Forklifts are as much a part of lumber yards, distributors, wholesalers and manufacturers as trees are to forests. They cruise around the yard, retail or work site carrying loads of lumber, drywall, millwork and more, moving inventory from one location to another, gliding past fellow workers, customers or passersby.
Because the forklift is such a common part of a lumber dealer’s every day activity, it may be easy to overlook the risks associated with this necessary piece of mobile machinery. Unfortunately, accidents related to loading and unloading, poor visibility, and insufficient training continue to pose very real dangers to these facilities. These risks can be mitigated with proper precautions and training to create a safer facility for employees, vendors, delivery drivers and retail customers.
Below, we’ve outlined eight tips to keep in mind when managing forklifts on site.
Leave the driving to authorized drivers.
Drivers should be fully trained and certified on all operational and safety features of the specific forklift they are operating. Training should be regularly reinforced with safety reviews every three years or when equipment or hazards change. A manager should oversee all forklift operations. The Occupational Health & Safety Administration (OSHA) standard 19 CFR 1910.178 should be consulted.
Check that the load is secure.
Forklift operators should understand what they are carrying and regularly check the load. It should be secured against the back of the carriage and tilted backward, while the forks are low and widely spread for stability.
Ensure no other workers are around the forklift’s work area.
Check to see that no one is standing opposite of the truck while the forklift is in motion and instruct operators to stop the vehicle immediately if another person enters the loading zone. Trailer wheels should be chocked when loading and unloading. No persons should ever stand under or near the carriage load.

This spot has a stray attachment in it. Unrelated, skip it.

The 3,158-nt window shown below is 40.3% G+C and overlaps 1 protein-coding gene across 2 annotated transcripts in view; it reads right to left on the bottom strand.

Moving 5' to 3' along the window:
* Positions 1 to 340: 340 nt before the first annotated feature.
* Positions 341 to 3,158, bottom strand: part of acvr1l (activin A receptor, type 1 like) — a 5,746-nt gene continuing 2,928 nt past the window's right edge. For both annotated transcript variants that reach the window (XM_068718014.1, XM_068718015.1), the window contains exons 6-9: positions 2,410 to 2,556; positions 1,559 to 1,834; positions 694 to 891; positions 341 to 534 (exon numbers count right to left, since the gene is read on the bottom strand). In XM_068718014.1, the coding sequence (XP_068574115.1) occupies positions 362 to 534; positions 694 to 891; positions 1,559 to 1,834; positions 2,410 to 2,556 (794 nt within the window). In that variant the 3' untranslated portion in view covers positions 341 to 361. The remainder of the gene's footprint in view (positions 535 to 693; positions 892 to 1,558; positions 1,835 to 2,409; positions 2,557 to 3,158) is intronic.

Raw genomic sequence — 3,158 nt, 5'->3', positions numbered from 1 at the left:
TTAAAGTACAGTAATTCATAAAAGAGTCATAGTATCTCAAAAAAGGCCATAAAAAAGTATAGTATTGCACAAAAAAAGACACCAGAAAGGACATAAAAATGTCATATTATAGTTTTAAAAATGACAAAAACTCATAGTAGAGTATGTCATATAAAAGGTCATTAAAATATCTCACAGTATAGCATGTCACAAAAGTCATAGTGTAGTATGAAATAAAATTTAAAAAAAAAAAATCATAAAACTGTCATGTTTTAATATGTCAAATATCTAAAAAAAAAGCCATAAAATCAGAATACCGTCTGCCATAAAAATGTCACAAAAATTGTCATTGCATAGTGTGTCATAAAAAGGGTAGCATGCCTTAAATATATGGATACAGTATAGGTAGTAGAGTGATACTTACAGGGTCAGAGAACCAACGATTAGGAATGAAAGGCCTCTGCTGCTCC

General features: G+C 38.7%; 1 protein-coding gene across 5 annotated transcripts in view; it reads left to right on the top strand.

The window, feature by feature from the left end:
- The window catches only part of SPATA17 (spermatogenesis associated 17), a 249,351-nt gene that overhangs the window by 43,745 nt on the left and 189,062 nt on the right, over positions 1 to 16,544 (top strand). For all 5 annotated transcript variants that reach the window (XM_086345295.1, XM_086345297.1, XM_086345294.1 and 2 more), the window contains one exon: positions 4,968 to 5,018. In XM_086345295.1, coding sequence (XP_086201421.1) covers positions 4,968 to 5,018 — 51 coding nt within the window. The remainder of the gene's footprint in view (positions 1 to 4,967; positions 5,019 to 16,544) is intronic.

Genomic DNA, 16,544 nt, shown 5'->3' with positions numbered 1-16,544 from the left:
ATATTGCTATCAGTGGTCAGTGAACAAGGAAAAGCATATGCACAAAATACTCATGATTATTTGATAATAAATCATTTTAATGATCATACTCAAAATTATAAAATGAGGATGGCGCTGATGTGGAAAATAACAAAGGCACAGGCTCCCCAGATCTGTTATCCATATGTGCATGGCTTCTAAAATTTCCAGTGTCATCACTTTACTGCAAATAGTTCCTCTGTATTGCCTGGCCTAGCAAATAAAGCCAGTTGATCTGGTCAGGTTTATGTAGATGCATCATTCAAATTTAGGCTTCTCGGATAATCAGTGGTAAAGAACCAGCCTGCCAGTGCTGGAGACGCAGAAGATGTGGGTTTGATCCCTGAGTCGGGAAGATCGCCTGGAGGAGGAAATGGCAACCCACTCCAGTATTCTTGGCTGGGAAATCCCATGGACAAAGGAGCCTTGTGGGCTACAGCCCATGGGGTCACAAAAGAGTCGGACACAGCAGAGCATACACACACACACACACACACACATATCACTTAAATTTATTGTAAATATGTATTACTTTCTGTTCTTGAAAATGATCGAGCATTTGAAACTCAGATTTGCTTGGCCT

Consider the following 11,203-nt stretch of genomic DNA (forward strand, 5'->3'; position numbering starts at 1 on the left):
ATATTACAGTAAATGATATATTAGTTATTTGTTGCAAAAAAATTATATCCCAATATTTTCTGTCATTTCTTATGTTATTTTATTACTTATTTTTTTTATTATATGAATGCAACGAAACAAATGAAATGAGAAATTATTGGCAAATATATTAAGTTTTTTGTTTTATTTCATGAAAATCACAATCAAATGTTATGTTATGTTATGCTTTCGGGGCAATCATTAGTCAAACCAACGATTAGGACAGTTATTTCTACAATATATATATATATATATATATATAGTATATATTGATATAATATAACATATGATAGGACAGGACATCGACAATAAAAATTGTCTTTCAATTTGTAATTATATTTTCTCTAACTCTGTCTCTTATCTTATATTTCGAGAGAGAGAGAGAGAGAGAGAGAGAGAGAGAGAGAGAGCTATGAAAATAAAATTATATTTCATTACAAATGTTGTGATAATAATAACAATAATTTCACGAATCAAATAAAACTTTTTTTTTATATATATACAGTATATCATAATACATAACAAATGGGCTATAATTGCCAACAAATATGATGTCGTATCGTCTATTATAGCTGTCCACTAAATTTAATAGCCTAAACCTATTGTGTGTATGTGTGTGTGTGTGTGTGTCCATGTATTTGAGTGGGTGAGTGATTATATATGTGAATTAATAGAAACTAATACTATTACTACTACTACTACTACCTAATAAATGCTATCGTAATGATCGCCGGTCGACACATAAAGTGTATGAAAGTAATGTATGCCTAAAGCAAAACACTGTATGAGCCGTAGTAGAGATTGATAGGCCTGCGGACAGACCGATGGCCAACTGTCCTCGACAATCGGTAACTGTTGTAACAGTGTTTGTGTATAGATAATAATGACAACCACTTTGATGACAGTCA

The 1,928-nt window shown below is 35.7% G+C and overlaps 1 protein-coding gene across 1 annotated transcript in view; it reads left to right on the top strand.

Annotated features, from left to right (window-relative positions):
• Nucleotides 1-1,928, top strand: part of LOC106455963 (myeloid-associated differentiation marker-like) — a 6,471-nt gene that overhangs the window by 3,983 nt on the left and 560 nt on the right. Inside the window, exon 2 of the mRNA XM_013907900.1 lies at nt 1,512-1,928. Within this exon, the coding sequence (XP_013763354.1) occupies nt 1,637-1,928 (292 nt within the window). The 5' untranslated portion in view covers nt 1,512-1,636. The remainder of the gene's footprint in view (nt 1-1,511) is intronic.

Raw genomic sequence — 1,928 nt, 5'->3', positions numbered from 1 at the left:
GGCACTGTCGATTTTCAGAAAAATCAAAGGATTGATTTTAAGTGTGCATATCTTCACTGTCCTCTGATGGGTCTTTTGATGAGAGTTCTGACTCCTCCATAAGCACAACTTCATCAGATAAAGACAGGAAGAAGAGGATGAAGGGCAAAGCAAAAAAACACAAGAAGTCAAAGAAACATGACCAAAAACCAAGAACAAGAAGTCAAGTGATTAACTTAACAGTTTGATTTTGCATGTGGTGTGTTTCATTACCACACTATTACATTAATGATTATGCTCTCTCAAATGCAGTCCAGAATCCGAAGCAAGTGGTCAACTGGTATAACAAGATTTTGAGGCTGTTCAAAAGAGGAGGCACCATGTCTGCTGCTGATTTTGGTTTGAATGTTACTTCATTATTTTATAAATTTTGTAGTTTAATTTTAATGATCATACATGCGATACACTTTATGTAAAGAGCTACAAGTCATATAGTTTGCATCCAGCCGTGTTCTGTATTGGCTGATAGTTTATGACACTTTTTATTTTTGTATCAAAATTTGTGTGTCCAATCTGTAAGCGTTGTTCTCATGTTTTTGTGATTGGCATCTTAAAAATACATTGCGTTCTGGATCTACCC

Drive with caution.
Forklift operators should drive at a speed of 10 miles per hour or less. Drivers should inspect dockboards and bridge plates and proceed slowly. The rear chocks should be in place on any truck or trailer being entered. When driving down an incline or when visibility is restricted, the vehicle should be operated in reverse. Operators should avoid sudden turns to avoid flipping the vehicle and be sure the forks are lowered and the brake is set when parking the vehicle. Dock plates should be inspected prior to use.
Forklift operators must be aware of their surroundings at all times. Aside from being aware of visible employees and customers, operators should also signal with the horn when entering doorways or a blind intersection. Operating lights, back-up alarms and warning lights help to make the forklift more visible to others.
Use the forklift as it was intended.
A forklift should not be used to lift people, unless using an approved safety platform. No forklift should be moved while a person is lifted on an elevated platform. Horseplay and stunt driving should be prohibited.
Complete a daily inspection.
Forklift operators should complete an inspection of the vehicle before operating that includes a review of the brakes, tires, steering, hydraulics, horn, warning lights and more. A record of these inspections should be kept on file.
Have safety equipment at the ready.
Safety equipment should be installed on all forklifts including: overhead guards, fire extinguishers, warning lights and back up alarms. When on a public street, a forklift should be equipped with a slow moving vehicle sign. Roadways and sidewalks should be marked to warn vehicles and pedestrians of forklift traffic. An additional employee should be utilized as a monitor for such crossings.